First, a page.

LETTERS

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WASTE OF TIMEI read the articles about the review of the Routt County Master Plan in Thursday's and Friday's Today newspapers.As a concerned resident of the County for the last 24 years, I would like to know why we are wasting our time and money on such things as this.I say this because I've been to all meetings before the Planning Commission and County Commissioners on the Camilletti gravel pit.

It's obvious to me, and many others, that the boards do not follow the written guidelines that have already been adopted by the County. If they did, this permit should have never made it past the conceptual stage.

You cannot mitigate the distance the pit is to the town of Milner. In the current Master Plan it says it is not to be in close proximity to residential areas. It also says not to disrupt scenic vistas. Not to mention the pollution and noise levels that are going to be unacceptable to the area residents of which I happen to be.

I live on the hill above the proposed site and no amount of screening of this pit is going to be sufficient to stop my wife and I from looking down into this terrible sight.I wish the Planning Commission and the County Commissioners would only follow the written word of the Master Plan as it is written. This is not the place for a pit of this size.The increase in truck traffic is going to be horrific. How many people will have to get hurt or, heaven forbid, someone has to die before the cries of the Milner residents are heard. After all, we are the ones who live there. Again, please go by the written words of the Master Plan and do the right thing and deny the proposal.

Jeff Ferguson

Steamboat Springs

YOUTH CONFLICTSThe increasing incidents of school violence by ostracized students are a wake-up call to parents, educators, and community members. The extreme measures of these disturbed students can be curbed if parents, school staff, and community members, working together, ensure that all young people are treated with warmth and respect.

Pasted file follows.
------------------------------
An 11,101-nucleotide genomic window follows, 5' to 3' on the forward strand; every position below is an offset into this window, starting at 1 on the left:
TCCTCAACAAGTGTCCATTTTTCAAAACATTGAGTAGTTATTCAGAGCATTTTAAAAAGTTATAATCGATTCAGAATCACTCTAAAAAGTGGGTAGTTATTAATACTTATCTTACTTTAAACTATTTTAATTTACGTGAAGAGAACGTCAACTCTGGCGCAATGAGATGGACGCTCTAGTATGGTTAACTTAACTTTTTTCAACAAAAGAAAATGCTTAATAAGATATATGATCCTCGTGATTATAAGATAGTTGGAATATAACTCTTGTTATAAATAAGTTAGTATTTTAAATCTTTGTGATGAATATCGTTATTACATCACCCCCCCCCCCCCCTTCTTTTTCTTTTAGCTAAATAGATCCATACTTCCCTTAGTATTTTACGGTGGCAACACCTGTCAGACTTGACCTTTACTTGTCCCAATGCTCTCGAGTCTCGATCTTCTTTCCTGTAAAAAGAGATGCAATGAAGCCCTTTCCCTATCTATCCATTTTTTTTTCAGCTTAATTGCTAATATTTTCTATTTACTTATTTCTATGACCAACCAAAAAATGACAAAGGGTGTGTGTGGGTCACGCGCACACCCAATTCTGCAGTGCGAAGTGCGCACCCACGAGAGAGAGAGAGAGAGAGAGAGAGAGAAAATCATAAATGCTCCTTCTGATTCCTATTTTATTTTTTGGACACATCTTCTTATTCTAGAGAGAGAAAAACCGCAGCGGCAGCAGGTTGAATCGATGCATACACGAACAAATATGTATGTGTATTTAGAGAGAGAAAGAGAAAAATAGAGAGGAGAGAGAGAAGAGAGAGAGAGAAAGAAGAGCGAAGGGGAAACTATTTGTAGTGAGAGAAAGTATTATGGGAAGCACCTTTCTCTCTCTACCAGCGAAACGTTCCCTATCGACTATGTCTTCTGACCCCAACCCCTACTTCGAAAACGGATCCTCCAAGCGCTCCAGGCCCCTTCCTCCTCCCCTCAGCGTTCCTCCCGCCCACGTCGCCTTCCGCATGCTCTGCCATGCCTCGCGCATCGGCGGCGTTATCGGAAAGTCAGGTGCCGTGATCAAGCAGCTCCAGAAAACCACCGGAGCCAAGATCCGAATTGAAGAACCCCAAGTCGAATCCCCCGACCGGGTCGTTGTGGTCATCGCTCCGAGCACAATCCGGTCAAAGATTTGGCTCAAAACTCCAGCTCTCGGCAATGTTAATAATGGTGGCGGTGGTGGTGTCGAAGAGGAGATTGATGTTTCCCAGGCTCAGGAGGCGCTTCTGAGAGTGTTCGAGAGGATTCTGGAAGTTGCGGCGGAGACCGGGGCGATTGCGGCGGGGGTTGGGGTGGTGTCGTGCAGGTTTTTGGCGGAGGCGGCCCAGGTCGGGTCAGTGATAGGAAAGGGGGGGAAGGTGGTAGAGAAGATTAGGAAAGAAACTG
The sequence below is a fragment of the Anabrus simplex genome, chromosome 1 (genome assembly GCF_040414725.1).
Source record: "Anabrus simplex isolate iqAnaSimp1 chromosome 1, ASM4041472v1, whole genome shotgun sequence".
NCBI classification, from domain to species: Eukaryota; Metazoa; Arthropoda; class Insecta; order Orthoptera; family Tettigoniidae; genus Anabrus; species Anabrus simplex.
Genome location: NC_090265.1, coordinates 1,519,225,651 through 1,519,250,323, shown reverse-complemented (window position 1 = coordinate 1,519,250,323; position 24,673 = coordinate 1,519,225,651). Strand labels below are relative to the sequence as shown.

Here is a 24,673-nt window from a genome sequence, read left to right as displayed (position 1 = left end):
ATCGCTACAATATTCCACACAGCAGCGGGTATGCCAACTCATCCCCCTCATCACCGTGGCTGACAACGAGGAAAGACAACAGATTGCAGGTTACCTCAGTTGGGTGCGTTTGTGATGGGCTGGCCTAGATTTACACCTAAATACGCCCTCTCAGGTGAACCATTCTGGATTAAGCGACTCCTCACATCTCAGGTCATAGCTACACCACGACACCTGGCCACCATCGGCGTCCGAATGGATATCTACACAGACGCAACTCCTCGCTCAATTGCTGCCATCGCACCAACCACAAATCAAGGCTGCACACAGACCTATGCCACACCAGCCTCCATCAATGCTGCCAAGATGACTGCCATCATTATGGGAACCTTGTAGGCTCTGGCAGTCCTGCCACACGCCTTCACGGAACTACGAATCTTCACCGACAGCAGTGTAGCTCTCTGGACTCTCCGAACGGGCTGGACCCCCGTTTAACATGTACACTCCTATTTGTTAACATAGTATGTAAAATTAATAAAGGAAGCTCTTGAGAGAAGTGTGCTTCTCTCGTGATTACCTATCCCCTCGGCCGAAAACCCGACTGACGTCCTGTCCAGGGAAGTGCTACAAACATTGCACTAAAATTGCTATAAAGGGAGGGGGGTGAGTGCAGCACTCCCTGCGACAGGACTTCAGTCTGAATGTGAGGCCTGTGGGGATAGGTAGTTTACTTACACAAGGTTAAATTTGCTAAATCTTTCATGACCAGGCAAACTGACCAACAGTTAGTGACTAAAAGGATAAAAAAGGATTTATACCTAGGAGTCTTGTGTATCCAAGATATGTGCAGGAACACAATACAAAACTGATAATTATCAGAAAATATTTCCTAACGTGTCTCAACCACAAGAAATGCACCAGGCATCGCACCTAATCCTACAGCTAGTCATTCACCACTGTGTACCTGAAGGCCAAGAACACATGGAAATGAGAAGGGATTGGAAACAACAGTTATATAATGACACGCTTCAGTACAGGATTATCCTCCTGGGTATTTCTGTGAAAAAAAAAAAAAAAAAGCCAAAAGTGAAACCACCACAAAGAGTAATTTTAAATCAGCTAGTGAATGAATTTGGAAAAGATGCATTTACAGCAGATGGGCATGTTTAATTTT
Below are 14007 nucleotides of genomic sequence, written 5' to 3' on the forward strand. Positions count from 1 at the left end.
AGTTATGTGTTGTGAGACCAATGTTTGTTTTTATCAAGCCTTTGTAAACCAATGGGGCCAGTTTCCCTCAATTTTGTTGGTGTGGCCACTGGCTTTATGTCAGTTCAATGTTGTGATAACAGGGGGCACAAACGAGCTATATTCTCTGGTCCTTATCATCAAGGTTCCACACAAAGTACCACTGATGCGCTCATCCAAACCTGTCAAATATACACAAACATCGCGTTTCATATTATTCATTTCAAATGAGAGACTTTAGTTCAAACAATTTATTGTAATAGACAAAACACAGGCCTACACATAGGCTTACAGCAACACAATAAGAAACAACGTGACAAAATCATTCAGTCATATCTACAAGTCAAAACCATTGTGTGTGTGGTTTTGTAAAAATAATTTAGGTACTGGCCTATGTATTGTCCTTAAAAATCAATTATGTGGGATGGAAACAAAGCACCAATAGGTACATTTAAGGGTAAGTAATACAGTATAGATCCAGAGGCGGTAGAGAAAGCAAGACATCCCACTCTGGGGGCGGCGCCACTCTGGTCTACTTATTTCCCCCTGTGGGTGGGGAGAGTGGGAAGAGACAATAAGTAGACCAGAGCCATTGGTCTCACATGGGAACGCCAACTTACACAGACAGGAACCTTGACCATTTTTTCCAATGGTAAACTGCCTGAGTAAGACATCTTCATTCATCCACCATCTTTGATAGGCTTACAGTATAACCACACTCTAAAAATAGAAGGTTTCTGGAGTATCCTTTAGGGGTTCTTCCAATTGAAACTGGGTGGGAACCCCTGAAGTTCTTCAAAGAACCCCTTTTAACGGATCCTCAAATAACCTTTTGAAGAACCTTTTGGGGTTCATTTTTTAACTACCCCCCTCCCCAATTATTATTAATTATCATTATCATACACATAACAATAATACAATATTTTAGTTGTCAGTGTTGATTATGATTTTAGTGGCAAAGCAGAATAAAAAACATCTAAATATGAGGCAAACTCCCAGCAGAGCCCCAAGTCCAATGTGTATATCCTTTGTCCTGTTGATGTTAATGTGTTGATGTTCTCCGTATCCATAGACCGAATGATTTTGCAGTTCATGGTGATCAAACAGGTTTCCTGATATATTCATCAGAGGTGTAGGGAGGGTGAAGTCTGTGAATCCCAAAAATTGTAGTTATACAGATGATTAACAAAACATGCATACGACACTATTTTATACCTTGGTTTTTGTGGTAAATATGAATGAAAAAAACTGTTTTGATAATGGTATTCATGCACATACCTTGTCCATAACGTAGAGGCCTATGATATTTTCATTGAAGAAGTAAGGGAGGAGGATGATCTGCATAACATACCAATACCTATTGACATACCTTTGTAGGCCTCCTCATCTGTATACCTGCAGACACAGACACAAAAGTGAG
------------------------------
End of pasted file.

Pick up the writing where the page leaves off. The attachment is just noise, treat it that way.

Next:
According to the Blueprint for Violence Prevention, by The Center for the Study and Prevention of Violence at CU-Boulder, anti-social behavior-or actions that show a child is not engaging in her or his surroundings-can be checked and redirected in more positive directions when adults take measures to develop a home, school, and neighborhood environment that:

is warm;

positive;

has involved adults;

imposes firm and consistent limits on unacceptable behavior;

and where adults model non-violent conflict resolution.

The 40 developmental assets, identified by Search Institute, provide all adults with a framework for ensuring young people grow up with the support, values, and life skills they need to succeed. Examples of the 40 assets include positive family communication; a caring school climate; personal responsibility; and peaceful conflict resolution. Assets for Colorado Youth, a nonprofit organization, promotes the developmental assets framework to strengthen families and communities. Says Maria Guajardo Lucero, executive director, "Asset building doesn't require a program or additional funding; it's about intentionally forming positive relationships in our families and with the young people around us."

When conflicts do arise in a young person's life, as asset-building adults we can model and teach peaceful conflict resolution skills. For example, the "I Can Problem Solve" (ICPS) method, created by psychologist Myrna B. Shure, Ph.D., recommends seven steps:

1. Identify the conflict by having each person talk about what happened. Emphasize that each person's account is equally important.

2. Talk about the events that led to the conflict. What happened first; second?

3. Name how you feel. Ask the others involved to identify how they feel without blaming others.

4. Listen carefully to each person's feelings and accounts of the conflict. Use empathy skills in trying to understand each person's point of view.

5. Brainstorm solutions. Be creative. Affirm each person's ideas. Encourage all involved to think of a solution.

6. Evaluate each solution. Choose one that everyone agrees on.

7. Monitor how the solution works. If something needs to change, start again.

"If children can learn to solve typical everyday problems, they are less likely to become impulsive, insensitive, withdrawn, aggressive, or anti-social," Shure says.As adults, we can no longer turn our backs on youth's conflicts. By giving young people the skills to solve their own conflicts, we are building the peaceful conflict resolution asset and doing our part to make sure all young people feel supported, respected, and valued.

For information on the developmental assets, call Assets for Routt County at 879-6188 or visit the Assets for Colorado Youth Web site: www.buildassets.org.

Angela KImmes

and Kiki Sayre

Assets for Routt County

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